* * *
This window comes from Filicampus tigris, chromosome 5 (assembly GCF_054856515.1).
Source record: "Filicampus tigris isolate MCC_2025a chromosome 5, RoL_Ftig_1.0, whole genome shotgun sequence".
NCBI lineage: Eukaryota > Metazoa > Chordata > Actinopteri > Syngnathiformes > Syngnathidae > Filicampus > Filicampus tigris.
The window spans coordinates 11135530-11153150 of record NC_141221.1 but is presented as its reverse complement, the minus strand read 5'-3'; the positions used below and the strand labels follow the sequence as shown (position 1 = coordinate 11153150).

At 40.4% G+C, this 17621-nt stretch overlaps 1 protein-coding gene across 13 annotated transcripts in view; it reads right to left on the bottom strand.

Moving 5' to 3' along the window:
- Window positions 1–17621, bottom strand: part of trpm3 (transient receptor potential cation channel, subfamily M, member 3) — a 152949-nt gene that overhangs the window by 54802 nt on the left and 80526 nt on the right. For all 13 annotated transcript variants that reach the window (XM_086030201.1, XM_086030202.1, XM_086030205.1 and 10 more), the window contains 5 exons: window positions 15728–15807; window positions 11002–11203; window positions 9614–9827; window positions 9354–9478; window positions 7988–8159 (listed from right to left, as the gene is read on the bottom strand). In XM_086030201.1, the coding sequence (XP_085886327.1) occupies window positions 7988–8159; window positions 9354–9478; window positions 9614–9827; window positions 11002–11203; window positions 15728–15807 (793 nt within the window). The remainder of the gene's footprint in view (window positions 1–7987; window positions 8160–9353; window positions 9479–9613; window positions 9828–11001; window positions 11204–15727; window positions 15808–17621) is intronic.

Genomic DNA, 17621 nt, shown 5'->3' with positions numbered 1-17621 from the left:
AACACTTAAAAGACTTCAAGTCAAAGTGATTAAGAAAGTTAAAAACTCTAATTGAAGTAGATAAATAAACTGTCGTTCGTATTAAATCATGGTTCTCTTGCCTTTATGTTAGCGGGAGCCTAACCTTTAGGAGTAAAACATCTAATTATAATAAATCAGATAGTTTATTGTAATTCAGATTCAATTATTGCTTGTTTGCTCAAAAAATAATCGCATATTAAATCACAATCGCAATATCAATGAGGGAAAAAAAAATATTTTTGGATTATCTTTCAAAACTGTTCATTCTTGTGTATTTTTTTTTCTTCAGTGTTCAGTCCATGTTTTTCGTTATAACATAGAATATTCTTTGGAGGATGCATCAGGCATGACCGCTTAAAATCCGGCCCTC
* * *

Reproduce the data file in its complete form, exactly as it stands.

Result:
This window comes from Filicampus tigris, chromosome 5 (assembly GCF_054856515.1).
Source record: "Filicampus tigris isolate MCC_2025a chromosome 5, RoL_Ftig_1.0, whole genome shotgun sequence".
NCBI lineage: Eukaryota > Metazoa > Chordata > Actinopteri > Syngnathiformes > Syngnathidae > Filicampus > Filicampus tigris.
The window spans coordinates 11135530-11153150 of record NC_141221.1 but is presented as its reverse complement, the minus strand read 5'-3'; the positions used below and the strand labels follow the sequence as shown (position 1 = coordinate 11153150).

At 40.4% G+C, this 17621-nt stretch overlaps 1 protein-coding gene across 13 annotated transcripts in view; it reads right to left on the bottom strand.

Moving 5' to 3' along the window:
- Window positions 1–17621, bottom strand: part of trpm3 (transient receptor potential cation channel, subfamily M, member 3) — a 152949-nt gene that overhangs the window by 54802 nt on the left and 80526 nt on the right. For all 13 annotated transcript variants that reach the window (XM_086030201.1, XM_086030202.1, XM_086030205.1 and 10 more), the window contains 5 exons: window positions 15728–15807; window positions 11002–11203; window positions 9614–9827; window positions 9354–9478; window positions 7988–8159 (listed from right to left, as the gene is read on the bottom strand). In XM_086030201.1, the coding sequence (XP_085886327.1) occupies window positions 7988–8159; window positions 9354–9478; window positions 9614–9827; window positions 11002–11203; window positions 15728–15807 (793 nt within the window). The remainder of the gene's footprint in view (window positions 1–7987; window positions 8160–9353; window positions 9479–9613; window positions 9828–11001; window positions 11204–15727; window positions 15808–17621) is intronic.

Genomic DNA, 17621 nt, shown 5'->3' with positions numbered 1-17621 from the left:
AACACTTAAAAGACTTCAAGTCAAAGTGATTAAGAAAGTTAAAAACTCTAATTGAAGTAGATAAATAAACTGTCGTTCGTATTAAATCATGGTTCTCTTGCCTTTATGTTAGCGGGAGCCTAACCTTTAGGAGTAAAACATCTAATTATAATAAATCAGATAGTTTATTGTAATTCAGATTCAATTATTGCTTGTTTGCTCAAAAAATAATCGCATATTAAATCACAATCGCAATATCAATGAGGGAAAAAAAAATATTTTTGGATTATCTTTCAAAACTGTTCATTCTTGTGTATTTTTTTTTCTTCAGTGTTCAGTCCATGTTTTTCGTTATAACATAGAATATTCTTTGGAGGATGCATCAGGCATGACCGCTTAAAATCCGGCCCTC